My prayers are not “worthy” of Him. Ever.

I are not “worthy” of Him. Ever.

That is the point of Calvary. The cross on which Jesus died is the bridge. We walk through Calvary onto the cross and into God’s loving arms. Not because we are “worthy” but because we are loved.

If you love God, you will find yourself thanking Him spontaneously. When you look into your baby’s eyes. When you finally get that new house. When you find a job. When you lie down at night in a comfortable bed. You’ll say “Thank you” from your grateful heart without any formalities.

If you love God, you will find your awe of His greatness spontaneously. When you look up at the night sky. Or down the tube of a microscope. When you see your child on an ultrasound or stand on a ship and watch a whale break through the water, glistening in the sunlight. You’ll know that He is God.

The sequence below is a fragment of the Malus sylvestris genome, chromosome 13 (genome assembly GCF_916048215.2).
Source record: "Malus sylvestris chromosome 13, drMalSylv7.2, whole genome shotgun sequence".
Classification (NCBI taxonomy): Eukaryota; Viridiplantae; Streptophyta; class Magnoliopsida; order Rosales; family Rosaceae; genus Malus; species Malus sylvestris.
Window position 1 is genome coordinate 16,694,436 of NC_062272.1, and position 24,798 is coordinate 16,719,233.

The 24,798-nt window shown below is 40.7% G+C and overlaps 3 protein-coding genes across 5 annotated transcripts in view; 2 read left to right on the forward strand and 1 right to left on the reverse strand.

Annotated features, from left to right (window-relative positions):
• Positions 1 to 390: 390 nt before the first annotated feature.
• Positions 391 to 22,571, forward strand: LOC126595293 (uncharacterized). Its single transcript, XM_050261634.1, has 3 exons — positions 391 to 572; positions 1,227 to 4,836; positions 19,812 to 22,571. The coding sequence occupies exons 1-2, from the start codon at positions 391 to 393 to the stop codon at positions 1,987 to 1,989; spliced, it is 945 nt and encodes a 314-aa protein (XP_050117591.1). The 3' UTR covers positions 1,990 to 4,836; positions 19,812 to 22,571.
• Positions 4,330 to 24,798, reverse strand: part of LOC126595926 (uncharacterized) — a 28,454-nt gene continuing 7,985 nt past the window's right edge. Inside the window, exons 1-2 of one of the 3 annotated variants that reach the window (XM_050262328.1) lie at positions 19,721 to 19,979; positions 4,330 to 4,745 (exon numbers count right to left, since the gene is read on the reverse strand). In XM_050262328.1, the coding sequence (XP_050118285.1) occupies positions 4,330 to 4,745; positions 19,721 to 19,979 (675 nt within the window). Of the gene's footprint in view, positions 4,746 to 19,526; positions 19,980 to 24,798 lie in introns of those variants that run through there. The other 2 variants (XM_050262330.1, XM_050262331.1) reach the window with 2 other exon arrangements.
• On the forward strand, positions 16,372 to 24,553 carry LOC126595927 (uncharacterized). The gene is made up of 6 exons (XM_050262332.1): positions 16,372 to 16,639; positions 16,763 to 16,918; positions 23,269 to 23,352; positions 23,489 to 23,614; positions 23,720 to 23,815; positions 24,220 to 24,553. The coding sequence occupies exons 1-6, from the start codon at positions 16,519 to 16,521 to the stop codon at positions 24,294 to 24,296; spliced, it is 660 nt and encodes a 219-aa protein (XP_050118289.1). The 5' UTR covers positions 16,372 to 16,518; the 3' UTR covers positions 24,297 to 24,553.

There is no reason to turn your prayers into formal worship sessions. Prayer is talk. Not God talk. But talking with God, your heavenly Father, Who loves you beyond your ability to comprehend.

It’s not only ok to chatter to God the way you did to your parents as a small child, it’s good. Prayer is putting your hand in His hand and walking through life beside Him.

I still pray the Rosary, by the way. I also pray a prayer of consecration to Our Lady. I do not ever refuse to have people lay hands on me and pray for me. Every single one of these things blesses and sustains me.

Real prayer is conversation and these things are just another type of conversation.